"Ah! let her, at the least, try for that perfect life," said Queen Lura.

Then the Fairy Cordis drew from her delicate finger a ring of twisted gold, in which was set an opal wrought into the shape of a heart, and in it palpitated, like throbbing blood, one scarlet flash of flame.

"Let her keep this always on her hand," said Cordis. "It will serve to test the truth of the fire she strives to kindle; for if it be not true wood, this heart will grow cold, the throb cease, the glow become dim. The talisman may, will, save her, unless in the madness of joy she forget to ask its aid, or the Spark flashing upon its surface seems to create anew the fire within, and thus deceives her."

So the Fairy put the ring upon Queen Lura's hand, and kissed Maya's fair brow, already shaded with sleep. The bees upon the ceiling followed her, dropping honey as they went; the maids-of-honor wheeled away the couch of state; the castle-maids swept up the fading leaves and blossoms, drew the tulip-tree curtains down, fastened the great door with a sandal-wood bar, sprinkled the corridors with rosewater; and by moonrise, when the nightingales sung loud from the laurel thickets, all the country slept,—even Maya; but the Spark burned bright, and she dreamed.

So the night came on, and many another night, and many a new day,— till Maya, grown a girl, looked onward to the life before her with strange foreboding, for still the Spark burned.

Hitherto it had been but a glad light on all things, except men and women; for into their souls the Spark looked too far, and Maya's open brow was shadowed deeply and often with sorrows not her own, and her heart ached many a day for pains she could not or dared not relieve; but if she were left alone, the illumination of the Spark filled everything about her with glory. The sky's rapturous blue, the vivid tints of grass and leaves, the dismaying splendor of blood-red roses, the milky strawberry-flower, the brilliant whiteness of the lily, the turquoise eyes of water-plants,—all these gave her a pleasure intense as pain; and the songs of the winds, the love-whispers of June midnights, the gathering roar of autumn tempests, the rattle of thunder, the breathless and lurid pause before a tropic storm,—all these the Spark enhanced and vivified; till, seeing how blest in herself and the company of Nature the Child of the Kingdom grew, Queen Lura deliberated silently and long whether she should return the gift of the Fairy Cordis, and let Maya live so tranquil and ignorant forever, or whether she should awaken her from her dreams, and set her on her way through the world.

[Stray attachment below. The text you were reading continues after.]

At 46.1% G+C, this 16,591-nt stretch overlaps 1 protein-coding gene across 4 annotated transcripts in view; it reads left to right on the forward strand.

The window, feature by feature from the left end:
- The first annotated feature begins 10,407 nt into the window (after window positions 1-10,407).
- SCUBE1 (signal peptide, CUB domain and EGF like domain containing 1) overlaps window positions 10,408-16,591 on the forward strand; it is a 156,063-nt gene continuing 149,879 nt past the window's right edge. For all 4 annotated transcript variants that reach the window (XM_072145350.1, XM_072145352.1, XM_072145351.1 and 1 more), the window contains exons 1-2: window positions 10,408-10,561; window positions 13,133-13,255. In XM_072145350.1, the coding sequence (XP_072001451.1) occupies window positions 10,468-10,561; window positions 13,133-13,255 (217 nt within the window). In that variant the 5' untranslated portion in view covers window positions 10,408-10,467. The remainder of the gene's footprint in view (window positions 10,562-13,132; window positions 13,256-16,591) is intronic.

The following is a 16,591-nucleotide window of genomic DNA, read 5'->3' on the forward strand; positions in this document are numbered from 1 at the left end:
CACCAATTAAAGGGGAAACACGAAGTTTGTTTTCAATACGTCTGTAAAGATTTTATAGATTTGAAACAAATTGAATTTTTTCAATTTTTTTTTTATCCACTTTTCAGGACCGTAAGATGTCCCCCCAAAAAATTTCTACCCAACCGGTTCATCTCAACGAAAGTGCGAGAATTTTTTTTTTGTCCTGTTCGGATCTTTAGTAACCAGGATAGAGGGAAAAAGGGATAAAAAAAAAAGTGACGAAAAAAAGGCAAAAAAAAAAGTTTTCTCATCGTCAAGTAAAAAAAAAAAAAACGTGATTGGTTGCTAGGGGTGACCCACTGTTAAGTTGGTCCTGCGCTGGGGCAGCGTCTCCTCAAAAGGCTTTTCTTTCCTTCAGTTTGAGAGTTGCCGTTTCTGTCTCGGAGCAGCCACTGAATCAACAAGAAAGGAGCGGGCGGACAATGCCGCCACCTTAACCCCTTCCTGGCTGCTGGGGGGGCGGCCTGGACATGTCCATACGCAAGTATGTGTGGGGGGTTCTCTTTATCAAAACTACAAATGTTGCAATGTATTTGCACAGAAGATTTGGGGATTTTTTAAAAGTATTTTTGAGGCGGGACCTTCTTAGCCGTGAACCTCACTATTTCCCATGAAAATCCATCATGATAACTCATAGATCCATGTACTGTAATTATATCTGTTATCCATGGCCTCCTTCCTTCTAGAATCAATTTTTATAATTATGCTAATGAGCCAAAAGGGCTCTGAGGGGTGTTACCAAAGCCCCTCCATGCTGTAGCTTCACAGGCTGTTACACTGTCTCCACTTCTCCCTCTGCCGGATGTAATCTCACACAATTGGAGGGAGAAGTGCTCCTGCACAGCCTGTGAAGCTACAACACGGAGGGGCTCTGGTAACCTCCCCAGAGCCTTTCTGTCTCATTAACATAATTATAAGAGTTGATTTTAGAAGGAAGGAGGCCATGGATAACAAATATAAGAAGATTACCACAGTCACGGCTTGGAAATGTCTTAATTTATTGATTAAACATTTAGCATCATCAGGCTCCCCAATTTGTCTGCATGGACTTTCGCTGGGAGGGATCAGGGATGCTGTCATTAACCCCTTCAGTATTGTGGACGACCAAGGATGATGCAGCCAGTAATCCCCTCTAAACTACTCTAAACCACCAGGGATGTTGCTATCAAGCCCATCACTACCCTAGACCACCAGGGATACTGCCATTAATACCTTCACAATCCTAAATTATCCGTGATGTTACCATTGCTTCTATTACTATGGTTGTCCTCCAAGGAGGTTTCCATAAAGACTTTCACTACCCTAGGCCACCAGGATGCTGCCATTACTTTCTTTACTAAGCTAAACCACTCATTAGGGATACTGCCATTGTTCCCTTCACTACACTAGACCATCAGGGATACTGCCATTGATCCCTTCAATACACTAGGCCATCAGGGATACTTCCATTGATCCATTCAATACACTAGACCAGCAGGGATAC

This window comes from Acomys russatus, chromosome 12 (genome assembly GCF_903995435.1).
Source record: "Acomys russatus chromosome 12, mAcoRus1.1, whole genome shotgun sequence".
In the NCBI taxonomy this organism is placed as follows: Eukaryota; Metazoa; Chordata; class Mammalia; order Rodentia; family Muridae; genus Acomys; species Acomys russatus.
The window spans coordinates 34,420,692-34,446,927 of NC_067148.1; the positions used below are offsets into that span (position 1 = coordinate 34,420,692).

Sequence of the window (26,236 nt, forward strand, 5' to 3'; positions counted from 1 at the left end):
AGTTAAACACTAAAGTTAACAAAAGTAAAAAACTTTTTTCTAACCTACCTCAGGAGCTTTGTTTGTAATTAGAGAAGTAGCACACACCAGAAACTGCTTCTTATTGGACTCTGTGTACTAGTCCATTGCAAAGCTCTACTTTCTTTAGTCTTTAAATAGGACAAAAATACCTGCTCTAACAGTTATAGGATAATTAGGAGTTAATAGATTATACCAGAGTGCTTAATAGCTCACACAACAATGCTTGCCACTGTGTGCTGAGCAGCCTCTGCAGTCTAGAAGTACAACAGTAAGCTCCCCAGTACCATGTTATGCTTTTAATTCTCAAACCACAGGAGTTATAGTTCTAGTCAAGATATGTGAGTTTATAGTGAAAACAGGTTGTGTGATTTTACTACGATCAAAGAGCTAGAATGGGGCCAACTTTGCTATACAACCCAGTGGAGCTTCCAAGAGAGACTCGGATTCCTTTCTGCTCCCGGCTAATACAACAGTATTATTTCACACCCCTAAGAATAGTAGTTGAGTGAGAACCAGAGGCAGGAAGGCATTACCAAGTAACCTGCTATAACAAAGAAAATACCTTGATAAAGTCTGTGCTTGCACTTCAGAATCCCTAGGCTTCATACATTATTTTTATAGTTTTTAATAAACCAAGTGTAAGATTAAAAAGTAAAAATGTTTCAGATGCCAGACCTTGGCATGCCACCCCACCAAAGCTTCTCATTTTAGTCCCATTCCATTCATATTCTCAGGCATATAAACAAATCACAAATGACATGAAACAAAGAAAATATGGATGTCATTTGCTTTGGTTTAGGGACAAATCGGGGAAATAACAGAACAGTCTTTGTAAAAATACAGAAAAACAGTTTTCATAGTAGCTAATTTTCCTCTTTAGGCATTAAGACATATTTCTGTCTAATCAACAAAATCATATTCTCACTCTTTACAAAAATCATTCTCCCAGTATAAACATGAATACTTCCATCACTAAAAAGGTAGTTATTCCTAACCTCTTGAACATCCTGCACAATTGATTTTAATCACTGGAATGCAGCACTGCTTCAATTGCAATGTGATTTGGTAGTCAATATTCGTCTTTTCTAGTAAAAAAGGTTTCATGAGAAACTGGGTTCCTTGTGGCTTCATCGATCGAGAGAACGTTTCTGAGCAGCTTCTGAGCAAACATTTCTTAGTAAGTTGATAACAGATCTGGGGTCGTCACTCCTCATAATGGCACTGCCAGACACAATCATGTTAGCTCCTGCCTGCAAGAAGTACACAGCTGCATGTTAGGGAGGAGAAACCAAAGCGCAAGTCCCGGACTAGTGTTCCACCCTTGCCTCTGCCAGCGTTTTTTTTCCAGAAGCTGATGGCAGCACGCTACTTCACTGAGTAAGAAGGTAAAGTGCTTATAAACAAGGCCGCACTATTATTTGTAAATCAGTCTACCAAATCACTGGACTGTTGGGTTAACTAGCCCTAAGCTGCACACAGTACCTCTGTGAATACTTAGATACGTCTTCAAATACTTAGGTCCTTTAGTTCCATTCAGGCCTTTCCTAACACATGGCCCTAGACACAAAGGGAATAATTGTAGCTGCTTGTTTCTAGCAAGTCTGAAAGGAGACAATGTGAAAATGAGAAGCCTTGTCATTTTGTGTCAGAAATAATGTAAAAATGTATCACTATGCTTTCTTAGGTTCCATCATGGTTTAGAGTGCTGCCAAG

But now the Princess Maya began to grow pale and listless. Her eyes shone brighter than ever, but she was consumed with a feverish longing to see new and strange things. On her knees, and weeping, she implored her mother to release her from the court routine, and let her wander in the woods and watch the village children play.

So Queen Lura, having now another little daughter, named Maddala, who was just like all other children, and a great comfort to her mother, was the more inclined to grant Maya's prayer. She therefore told Maya all that was before her, and having put upon her tiny finger the fairy-ring, bade the tiring-woman take off her velvet robe, and the gold circlet in her hair, and clothe her in a russet suit of serge, with a gray kirtle and hood. King Joconde was gone to the wars. Queen Lura cried a little, the Princess Maddala laughed, and Maya went out alone,—not lonely, for the Spark burned high and clear, and showed all the legends written on the world everywhere, and Maya read them as she went.